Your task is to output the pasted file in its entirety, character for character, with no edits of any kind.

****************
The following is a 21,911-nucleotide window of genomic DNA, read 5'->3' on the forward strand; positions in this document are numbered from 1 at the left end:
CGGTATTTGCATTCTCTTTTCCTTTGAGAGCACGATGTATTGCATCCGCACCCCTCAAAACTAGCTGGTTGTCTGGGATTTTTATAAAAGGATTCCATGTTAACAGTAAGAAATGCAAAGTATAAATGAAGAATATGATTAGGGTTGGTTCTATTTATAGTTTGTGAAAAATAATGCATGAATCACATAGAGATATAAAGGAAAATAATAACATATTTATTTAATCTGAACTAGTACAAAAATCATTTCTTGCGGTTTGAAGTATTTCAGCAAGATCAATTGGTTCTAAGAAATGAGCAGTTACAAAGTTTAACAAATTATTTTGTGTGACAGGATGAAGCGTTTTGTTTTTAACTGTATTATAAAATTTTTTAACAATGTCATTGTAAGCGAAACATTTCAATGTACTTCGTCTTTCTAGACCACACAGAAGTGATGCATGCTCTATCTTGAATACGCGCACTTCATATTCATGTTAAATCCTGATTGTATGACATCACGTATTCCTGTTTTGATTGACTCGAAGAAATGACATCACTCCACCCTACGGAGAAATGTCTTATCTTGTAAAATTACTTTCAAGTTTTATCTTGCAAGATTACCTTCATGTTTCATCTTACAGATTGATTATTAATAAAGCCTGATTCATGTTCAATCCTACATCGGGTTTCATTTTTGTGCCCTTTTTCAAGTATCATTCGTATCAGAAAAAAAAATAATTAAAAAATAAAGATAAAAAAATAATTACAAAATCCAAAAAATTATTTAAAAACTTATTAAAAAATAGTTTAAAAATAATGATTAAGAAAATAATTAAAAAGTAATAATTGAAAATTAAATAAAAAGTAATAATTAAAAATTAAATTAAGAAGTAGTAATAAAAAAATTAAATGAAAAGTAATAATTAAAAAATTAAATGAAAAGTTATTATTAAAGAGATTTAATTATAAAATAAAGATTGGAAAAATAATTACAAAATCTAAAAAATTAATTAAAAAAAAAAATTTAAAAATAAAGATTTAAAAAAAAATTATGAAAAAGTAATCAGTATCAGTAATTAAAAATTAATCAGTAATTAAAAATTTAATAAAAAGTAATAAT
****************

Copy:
The following is a 21,911-nucleotide window of genomic DNA, read 5'->3' on the forward strand; positions in this document are numbered from 1 at the left end:
CGGTATTTGCATTCTCTTTTCCTTTGAGAGCACGATGTATTGCATCCGCACCCCTCAAAACTAGCTGGTTGTCTGGGATTTTTATAAAAGGATTCCATGTTAACAGTAAGAAATGCAAAGTATAAATGAAGAATATGATTAGGGTTGGTTCTATTTATAGTTTGTGAAAAATAATGCATGAATCACATAGAGATATAAAGGAAAATAATAACATATTTATTTAATCTGAACTAGTACAAAAATCATTTCTTGCGGTTTGAAGTATTTCAGCAAGATCAATTGGTTCTAAGAAATGAGCAGTTACAAAGTTTAACAAATTATTTTGTGTGACAGGATGAAGCGTTTTGTTTTTAACTGTATTATAAAATTTTTTAACAATGTCATTGTAAGCGAAACATTTCAATGTACTTCGTCTTTCTAGACCACACAGAAGTGATGCATGCTCTATCTTGAATACGCGCACTTCATATTCATGTTAAATCCTGATTGTATGACATCACGTATTCCTGTTTTGATTGACTCGAAGAAATGACATCACTCCACCCTACGGAGAAATGTCTTATCTTGTAAAATTACTTTCAAGTTTTATCTTGCAAGATTACCTTCATGTTTCATCTTACAGATTGATTATTAATAAAGCCTGATTCATGTTCAATCCTACATCGGGTTTCATTTTTGTGCCCTTTTTCAAGTATCATTCGTATCAGAAAAAAAAATAATTAAAAAATAAAGATAAAAAAATAATTACAAAATCCAAAAAATTATTTAAAAACTTATTAAAAAATAGTTTAAAAATAATGATTAAGAAAATAATTAAAAAGTAATAATTGAAAATTAAATAAAAAGTAATAATTAAAAATTAAATTAAGAAGTAGTAATAAAAAAATTAAATGAAAAGTAATAATTAAAAAATTAAATGAAAAGTTATTATTAAAGAGATTTAATTATAAAATAAAGATTGGAAAAATAATTACAAAATCTAAAAAATTAATTAAAAAAAAAAATTTAAAAATAAAGATTTAAAAAAAAATTATGAAAAAGTAATCAGTATCAGTAATTAAAAATTAATCAGTAATTAAAAATTTAATAAAAAGTAATAAT